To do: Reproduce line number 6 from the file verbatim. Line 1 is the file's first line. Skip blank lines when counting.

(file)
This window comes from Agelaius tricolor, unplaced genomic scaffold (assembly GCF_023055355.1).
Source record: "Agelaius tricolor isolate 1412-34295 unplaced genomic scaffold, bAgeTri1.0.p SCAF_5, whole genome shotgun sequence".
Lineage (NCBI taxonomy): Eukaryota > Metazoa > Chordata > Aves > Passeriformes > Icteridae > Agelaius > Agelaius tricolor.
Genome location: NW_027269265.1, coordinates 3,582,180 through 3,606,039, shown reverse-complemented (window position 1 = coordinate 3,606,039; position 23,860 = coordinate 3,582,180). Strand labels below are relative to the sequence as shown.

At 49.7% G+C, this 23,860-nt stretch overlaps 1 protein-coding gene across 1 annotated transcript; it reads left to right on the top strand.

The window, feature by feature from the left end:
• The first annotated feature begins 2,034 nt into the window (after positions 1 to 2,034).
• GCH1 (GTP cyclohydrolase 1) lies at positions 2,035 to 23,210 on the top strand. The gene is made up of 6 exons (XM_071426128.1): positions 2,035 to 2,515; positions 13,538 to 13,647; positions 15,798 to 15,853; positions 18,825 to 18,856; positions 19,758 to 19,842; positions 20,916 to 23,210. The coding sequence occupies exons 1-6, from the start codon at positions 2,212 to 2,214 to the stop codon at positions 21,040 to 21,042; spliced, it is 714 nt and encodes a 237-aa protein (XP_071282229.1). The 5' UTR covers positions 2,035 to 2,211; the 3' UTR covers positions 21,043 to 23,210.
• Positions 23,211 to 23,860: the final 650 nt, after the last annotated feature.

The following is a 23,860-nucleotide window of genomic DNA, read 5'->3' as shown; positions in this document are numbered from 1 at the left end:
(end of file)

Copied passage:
The window, feature by feature from the left end: